FAIRBANKS, Alaska — In 2013, US President Barack Obama said the Arctic was "peaceful, stable, and free of conflict" as he laid out a national strategy for the region.

But just two years later, the rapid retreat of ocean ice cover, a newly emboldened Russia and the covetous gaze of nations keen to exploit new shipping lanes and vast mineral wealth are putting the Arctic's longstanding stability under pressure.

"The Arctic is a region that is getting more and more important," US Defense Secretary Ash Carter said Friday as he visited troops at Fort Wainwright in the Alaskan city of Fairbanks, about 200 miles (320 kilometers) south of the Arctic Circle.

"It'll be important to the United States, it'll be important to other countries. It'll be important that we keep the peace and a rules-based kind of order."

Alaska and the Arctic are of key strategic importance for the United States.

Missile defense systems are here and planes can overfly the North Pole to quickly reach destinations across the Northern Hemisphere.

But budget constraints mean the Pentagon is weighing plans to slash the presence of some 2,600 specialized cold-weather troops at a base in Anchorage.

Meanwhile, Russia launched elaborate Arctic war games this summer involving thousands of troops as it tries to bolster claims to the region's vast hydrocarbon and mineral wealth.

And when Obama visited Alaska the following month, five Chinese naval vessels were spotted in the Bering Sea between Russia and Alaska. It was believed to be the first time Chinese military ships were seen in the area.

Critics of the Obama administration say the United States is failing to grasp an urgent need to boost US military might in the Arctic region.

"Am I predicting a Russian invasion of Alaska next week? No. But does it make sense to be withdrawing our well-trained Arctic warriors in the face of this? Strategically it doesn't make any sense," Republican Senator Dan Sullivan of Alaska told AFP.

A 2013 Pentagon strategy document for the Arctic warned against promoting a high profile for the US military in the region, saying it could trigger escalating rivalries with other armies.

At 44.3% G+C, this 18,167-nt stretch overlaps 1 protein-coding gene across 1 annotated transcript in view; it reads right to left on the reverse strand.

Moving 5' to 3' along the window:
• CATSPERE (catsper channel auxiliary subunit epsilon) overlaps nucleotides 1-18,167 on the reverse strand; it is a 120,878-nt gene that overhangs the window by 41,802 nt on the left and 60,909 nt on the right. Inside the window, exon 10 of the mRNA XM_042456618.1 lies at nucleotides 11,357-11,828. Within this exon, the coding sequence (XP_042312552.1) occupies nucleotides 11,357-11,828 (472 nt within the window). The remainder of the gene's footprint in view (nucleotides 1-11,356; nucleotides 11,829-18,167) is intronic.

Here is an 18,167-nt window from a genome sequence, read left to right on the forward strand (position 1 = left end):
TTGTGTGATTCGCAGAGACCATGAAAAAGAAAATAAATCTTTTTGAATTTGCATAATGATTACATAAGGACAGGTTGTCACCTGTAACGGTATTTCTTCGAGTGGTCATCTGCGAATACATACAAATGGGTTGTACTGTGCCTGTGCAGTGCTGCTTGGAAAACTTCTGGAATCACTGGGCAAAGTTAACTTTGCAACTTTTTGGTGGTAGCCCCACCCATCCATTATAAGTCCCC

"There is some risk that the perception that the Arctic is being militarized may lead to an 'arms race' mentality," it said.

A New 'Cold' War?

After Vladimir Putin began his third term as Russian president in 2012, he started trying to boost his country's dominance in its Arctic region.

Sullivan this week read out a list of alarming statistics to the Senate Armed Services Committee about Russia's military commitment.

He said a new Russian Arctic command will include four new Arctic brigades, 50 airfields by 2020, increased long-range air patrols by Russian bombers and a total of 40 conventional and nuclear icebreakers, with 11 more planned.

Many of the bases will be refurbished Cold War facilities that had fallen into disrepair after the collapse of the Soviet Union.

US President Barack Obama points to Bear Glacier during a Sept. 1 boat tour of the Kenai Fjords National Park in Seward, Alaska.

Photo Credit: Mandel Ngan/AFP via Getty Images

By contrast, the United States only has two icebreakers and one of them is broken, Sullivan said. He suggested America needs at least four more.

"It's a joke," he said of the Pentagon's current Arctic plans. "It's not a serious military strategy document."

More than 20 percent of the world's hydrocarbon reserves yet to be discovered are situated in the Arctic, the US Geological Survey (USGS) has said.

US Emphasis on Asia-Pacific

Carter's visit to Alaska is his first stop on an eight-day trip primarily focused on the Asia-Pacific region.

He will meet with leaders from more than a dozen nations across East and South Asia. Officially, his mission is to help push the next phase of America's "rebalance" to the vitally important region.

But a central theme of the trip is likely to be China's continued construction of artificial islands in the South China Sea and claims of sovereignty.

Last week, the US military sent a destroyer within a 12-mile zone of one group of islets claimed by China, in a move that infuriated Beijing.

Carter will attend a US-South Korea security meeting in Seoul, and the Association of Southeast Asian Nations (ASEAN) defense ministers meeting in Kuala Lumpur.

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